Today had originally been envisioned as the culmination of a 20-month process to assure the world Iran cannot produce nuclear weapons, and provide the Iranian people a path out of of years of international isolation. We're not there. But Iran has complied with a key condition of the nuclear talks by significantly reducing its stockpile of enriched uranium that could be used for atomic weapons, diplomats said today. Its failure to do so would have severely undermined the US and other powers trying to clinch a long-term nuclear accord with Tehran over the next several days. The news came as the State Department announced the extension of an interim nuclear agreement that was set to expire tonight, the original deadline for a final deal, to July 7 "to allow more time for negotiations to reach a long-term solution," spokeswoman Marie Harf said.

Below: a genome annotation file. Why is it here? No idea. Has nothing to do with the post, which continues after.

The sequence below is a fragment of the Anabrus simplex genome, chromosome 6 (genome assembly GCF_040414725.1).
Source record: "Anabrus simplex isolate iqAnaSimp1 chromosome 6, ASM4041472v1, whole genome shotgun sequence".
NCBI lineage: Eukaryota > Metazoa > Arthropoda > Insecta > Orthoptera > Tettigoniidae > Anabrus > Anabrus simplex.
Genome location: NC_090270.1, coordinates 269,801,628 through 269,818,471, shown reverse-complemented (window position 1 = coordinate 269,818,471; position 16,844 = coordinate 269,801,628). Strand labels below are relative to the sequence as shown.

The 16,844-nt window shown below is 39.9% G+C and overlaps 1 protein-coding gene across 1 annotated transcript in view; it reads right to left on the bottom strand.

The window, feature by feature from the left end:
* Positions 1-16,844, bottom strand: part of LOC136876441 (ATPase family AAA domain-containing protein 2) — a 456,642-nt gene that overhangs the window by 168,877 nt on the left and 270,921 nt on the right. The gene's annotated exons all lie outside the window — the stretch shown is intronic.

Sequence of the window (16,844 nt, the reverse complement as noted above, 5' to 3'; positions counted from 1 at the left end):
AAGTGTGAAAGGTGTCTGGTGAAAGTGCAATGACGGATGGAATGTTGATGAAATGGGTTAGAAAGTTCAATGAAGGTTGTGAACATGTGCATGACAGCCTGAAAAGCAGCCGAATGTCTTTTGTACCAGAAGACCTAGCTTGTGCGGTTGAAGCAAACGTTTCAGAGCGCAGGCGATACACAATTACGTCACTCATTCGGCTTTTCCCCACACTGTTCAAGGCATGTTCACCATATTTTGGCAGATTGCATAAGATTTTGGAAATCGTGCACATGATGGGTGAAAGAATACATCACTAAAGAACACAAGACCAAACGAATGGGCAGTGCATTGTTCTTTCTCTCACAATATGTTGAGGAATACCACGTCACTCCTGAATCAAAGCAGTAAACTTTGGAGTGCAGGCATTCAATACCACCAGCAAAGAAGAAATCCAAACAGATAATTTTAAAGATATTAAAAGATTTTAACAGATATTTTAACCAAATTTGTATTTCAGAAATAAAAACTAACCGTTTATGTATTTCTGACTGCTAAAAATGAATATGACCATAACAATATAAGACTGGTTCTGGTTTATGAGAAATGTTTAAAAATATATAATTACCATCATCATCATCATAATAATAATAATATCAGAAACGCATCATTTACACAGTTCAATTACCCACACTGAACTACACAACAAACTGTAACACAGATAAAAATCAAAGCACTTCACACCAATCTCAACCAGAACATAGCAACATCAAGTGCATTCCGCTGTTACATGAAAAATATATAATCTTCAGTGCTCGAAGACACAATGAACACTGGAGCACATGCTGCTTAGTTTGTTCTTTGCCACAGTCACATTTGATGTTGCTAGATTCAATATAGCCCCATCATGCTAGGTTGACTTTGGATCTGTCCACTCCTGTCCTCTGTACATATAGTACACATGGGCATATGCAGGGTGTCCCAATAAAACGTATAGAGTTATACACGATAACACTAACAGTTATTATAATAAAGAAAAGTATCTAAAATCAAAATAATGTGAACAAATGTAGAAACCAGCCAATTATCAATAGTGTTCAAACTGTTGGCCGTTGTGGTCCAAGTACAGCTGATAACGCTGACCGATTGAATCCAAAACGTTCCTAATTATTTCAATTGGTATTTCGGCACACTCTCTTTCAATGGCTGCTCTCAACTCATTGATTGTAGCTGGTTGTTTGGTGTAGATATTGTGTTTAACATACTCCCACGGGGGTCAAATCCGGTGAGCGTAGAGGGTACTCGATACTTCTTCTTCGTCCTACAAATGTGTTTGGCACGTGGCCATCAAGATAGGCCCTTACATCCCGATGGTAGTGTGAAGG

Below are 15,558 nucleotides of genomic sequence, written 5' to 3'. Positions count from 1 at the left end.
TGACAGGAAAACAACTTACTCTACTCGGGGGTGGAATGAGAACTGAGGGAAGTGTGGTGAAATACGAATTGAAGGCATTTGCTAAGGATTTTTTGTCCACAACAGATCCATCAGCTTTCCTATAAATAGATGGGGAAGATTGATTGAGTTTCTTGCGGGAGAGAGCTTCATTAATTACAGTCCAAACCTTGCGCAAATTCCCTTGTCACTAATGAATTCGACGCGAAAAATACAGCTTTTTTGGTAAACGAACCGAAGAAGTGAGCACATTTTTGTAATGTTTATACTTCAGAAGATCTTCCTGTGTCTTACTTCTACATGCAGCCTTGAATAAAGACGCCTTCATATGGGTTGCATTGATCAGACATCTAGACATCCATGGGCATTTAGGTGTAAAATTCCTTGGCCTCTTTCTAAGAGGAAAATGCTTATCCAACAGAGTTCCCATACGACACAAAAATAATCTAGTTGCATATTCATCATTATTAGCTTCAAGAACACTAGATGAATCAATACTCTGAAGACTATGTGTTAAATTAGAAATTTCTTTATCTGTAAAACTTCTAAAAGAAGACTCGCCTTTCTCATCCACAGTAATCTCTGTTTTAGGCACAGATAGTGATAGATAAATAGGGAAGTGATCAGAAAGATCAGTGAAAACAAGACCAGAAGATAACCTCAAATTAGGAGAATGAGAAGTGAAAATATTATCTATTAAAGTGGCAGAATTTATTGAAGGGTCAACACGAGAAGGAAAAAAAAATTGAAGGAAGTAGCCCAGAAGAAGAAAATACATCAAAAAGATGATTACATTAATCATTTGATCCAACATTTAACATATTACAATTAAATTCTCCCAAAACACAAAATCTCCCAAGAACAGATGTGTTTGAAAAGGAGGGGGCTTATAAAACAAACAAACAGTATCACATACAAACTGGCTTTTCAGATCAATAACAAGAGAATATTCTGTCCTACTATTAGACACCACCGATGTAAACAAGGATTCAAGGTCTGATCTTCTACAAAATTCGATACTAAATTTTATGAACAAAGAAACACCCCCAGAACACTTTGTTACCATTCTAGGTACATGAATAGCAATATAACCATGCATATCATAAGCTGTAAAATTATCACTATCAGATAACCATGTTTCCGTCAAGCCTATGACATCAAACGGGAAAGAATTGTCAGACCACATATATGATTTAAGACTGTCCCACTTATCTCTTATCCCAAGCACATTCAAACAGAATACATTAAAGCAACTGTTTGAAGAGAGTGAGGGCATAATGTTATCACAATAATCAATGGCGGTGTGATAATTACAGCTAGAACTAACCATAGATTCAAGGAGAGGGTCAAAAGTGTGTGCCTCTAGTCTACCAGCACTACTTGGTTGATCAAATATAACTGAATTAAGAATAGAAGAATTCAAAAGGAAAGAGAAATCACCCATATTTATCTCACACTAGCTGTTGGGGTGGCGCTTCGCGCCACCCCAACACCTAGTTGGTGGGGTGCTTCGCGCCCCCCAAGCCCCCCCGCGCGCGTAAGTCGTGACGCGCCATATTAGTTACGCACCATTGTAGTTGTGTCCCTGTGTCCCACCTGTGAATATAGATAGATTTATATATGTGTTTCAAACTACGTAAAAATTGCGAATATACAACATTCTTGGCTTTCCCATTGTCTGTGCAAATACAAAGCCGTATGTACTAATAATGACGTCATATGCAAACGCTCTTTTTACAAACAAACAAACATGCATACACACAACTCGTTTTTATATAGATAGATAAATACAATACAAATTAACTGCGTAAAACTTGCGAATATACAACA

Under a preliminary deal reached in November 2013, Iran agreed to cap its stockpile of lower-enriched uranium at a little more than 7.6 tons and transform any remainder into a form that experts say would be difficult to reconvert for arms use. Although amounts were permitted to fluctuate, Iran had to fully comply by today. And as of only a month ago, the UN nuclear agency reported its stockpile at more than 8 tons, leading to fears that it would not meet the target. As for the final accord, officials said over the weekend they were nowhere near one. The US, France, and Iran have said there is no new target date for a deal, but that another in a series of long-term extensions wasn't being contemplated. American officials say the talks will likely stretch through the end of the week, possibly longer. (Read more Iran stories.)